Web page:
Neuronetics, Inc., the maker of a non-drug depression treatment, has announced enrollment of the first five patients in an open-label clinical trial to evaluate NeuroStar TMS Therapy® System in women with major depressive disorder (MDD) who experience postpartum symptoms.
Postpartum depression is a treatable mental condition that reportedly occurs in one in seven women after giving birth, generally within the first three months after delivery. The exact causes of the condition are unknown, but factors that may contribute include changes in hormone levels, changes in work and social relationships, having less free time, a lack of sleep and concerns about motherhood.
If left untreated, postpartum depression can last for months or even years, making it a significant healthcare challenge.
NeuroStar TMS treatment stimulates nerve cells in an area of the brain that has been linked to depression by delivering highly-focused MRI-strength magnetic field pulses. Treatment is administered as a 37-minute outpatient procedure, available by prescription only and performed under the supervision of a healthcare professional. The treatment does not require anesthesia or sedation, and patients remain awake and alert.
Neuronetics says its system is supported by clinical data from 800 patients in six trials for MDD that conclusively proves the safety and efficacy of the world’s leading clinical TMS system. NeuroStar TMS is an established therapy with NeuroStar units available worldwide including more than 500 across the U.S., that have treated more than 13,000 patients.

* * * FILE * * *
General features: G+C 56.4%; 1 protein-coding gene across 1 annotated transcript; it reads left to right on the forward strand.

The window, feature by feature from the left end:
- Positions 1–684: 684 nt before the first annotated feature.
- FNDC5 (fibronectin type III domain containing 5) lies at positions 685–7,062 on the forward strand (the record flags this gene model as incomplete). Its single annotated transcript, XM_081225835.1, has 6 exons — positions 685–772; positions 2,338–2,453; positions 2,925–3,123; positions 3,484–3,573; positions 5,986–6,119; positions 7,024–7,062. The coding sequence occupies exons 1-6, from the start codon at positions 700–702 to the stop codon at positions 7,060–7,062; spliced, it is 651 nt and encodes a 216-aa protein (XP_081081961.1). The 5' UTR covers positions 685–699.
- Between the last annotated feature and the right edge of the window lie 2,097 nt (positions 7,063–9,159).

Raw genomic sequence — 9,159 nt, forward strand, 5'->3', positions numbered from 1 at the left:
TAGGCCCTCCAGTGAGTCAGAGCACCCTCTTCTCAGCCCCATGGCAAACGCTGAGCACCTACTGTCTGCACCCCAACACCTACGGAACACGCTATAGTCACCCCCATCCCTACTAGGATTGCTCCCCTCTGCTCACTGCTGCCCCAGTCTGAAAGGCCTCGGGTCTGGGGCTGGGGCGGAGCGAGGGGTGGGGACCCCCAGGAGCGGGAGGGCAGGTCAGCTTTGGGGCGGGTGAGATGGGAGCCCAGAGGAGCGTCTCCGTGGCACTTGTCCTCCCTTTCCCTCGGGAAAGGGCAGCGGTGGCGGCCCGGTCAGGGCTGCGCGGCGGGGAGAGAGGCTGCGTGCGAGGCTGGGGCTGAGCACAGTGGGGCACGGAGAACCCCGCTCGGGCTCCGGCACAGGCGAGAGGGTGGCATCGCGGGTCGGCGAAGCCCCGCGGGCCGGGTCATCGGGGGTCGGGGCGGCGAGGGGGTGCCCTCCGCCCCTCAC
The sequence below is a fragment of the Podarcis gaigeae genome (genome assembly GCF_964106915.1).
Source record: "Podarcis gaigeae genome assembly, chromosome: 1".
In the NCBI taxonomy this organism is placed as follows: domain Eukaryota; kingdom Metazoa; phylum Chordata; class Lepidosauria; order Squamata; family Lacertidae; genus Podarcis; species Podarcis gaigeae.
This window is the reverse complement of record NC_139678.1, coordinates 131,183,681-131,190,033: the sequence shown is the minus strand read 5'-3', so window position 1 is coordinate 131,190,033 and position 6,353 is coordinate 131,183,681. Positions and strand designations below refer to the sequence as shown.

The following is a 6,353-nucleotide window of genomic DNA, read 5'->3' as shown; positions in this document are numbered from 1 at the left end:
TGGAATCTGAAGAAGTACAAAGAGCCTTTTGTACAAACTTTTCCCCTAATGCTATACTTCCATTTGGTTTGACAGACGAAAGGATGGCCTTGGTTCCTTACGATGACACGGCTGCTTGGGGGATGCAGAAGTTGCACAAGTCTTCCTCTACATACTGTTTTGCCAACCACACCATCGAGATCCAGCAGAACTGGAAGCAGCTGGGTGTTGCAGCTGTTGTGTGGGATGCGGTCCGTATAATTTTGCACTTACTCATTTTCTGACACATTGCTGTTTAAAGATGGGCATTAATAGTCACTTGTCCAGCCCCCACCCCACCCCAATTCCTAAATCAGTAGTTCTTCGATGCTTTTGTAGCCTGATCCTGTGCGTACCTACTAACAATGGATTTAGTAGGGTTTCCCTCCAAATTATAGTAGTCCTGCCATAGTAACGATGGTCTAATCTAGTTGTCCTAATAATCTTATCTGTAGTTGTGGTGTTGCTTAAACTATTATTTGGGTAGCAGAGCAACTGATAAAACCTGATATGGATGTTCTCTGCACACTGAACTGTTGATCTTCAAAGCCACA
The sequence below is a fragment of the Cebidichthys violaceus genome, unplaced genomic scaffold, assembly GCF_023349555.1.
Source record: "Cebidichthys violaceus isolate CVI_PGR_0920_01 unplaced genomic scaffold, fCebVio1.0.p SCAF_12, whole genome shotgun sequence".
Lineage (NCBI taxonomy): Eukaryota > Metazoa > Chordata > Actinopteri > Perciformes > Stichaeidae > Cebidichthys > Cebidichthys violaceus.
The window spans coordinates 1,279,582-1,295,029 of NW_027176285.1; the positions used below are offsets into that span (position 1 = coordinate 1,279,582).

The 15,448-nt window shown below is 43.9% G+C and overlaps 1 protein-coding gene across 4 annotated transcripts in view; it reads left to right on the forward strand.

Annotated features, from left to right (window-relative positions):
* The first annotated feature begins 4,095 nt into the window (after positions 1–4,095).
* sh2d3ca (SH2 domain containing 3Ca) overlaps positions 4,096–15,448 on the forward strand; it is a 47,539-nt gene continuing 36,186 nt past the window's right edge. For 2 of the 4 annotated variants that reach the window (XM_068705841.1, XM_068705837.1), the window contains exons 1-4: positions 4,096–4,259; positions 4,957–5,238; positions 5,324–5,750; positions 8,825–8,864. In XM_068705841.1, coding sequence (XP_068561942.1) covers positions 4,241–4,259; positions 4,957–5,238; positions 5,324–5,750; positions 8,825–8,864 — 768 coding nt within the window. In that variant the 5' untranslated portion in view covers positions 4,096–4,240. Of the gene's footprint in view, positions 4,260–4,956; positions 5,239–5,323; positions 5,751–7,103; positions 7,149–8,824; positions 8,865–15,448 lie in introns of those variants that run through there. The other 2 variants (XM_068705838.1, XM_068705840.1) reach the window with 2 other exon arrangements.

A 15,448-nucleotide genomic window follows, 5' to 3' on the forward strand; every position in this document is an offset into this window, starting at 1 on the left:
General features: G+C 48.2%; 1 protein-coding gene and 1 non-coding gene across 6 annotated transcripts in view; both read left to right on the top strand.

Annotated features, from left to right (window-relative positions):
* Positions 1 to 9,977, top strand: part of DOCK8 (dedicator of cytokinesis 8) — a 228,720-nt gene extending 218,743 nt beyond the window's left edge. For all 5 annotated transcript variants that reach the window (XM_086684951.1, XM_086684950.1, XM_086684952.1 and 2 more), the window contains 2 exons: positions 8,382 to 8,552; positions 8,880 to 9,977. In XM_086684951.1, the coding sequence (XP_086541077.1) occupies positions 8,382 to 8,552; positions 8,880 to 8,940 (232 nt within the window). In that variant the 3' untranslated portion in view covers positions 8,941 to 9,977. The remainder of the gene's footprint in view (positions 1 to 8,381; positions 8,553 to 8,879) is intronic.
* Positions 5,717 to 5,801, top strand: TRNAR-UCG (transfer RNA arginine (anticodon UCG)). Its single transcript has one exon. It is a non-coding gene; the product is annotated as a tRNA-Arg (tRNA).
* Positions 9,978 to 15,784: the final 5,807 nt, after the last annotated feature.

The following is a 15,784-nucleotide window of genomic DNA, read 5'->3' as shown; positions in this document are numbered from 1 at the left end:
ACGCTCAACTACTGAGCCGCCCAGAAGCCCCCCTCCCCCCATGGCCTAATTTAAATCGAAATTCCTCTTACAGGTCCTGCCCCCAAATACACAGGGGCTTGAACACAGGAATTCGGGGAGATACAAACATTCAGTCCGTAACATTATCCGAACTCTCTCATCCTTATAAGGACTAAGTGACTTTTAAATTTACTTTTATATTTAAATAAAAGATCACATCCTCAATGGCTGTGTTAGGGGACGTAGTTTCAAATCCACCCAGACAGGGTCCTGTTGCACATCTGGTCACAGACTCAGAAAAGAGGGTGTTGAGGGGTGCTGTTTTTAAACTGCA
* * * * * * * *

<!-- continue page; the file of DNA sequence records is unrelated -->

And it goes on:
The system was cleared by the FDA in October 2008 for the treatment of Major Depressive Disorder (MDD). NeuroStar TMS Therapy is indicated for the treatment of MDD in adult patients who have failed to achieve satisfactory improvement from one prior antidepressant medication at or above the minimal effective dose and duration in the current episode.
Sites across the U.S. are enrolling females ages 18-50 who have been diagnosed with MDD with postpartum onset within six months of childbirth. Investigators have established the primary endpoint as safety and efficacy observed following acute treatment with NeuroStar TMS Therapy (up to eight weeks); the secondary endpoint is safety and efficacy observed in the study population in clinical follow up through 12 months.
“Postpartum depression is a significant health issue for new moms and women, particularly those who are breastfeeding, who may hesitate to seek treatment with oral medications, given the potential side effects,” said Howard Weeks, M.D., Principal Investigator and Assistant Professor of Psychiatry at the University of Utah. “The initiation of this new study trial will allow us to evaluate the use of NeuroStar TMS as a possible non-invasive, non-drug treatment option for women who experience postpartum depression.”
Source: Neuronetics, Inc., PR Newswire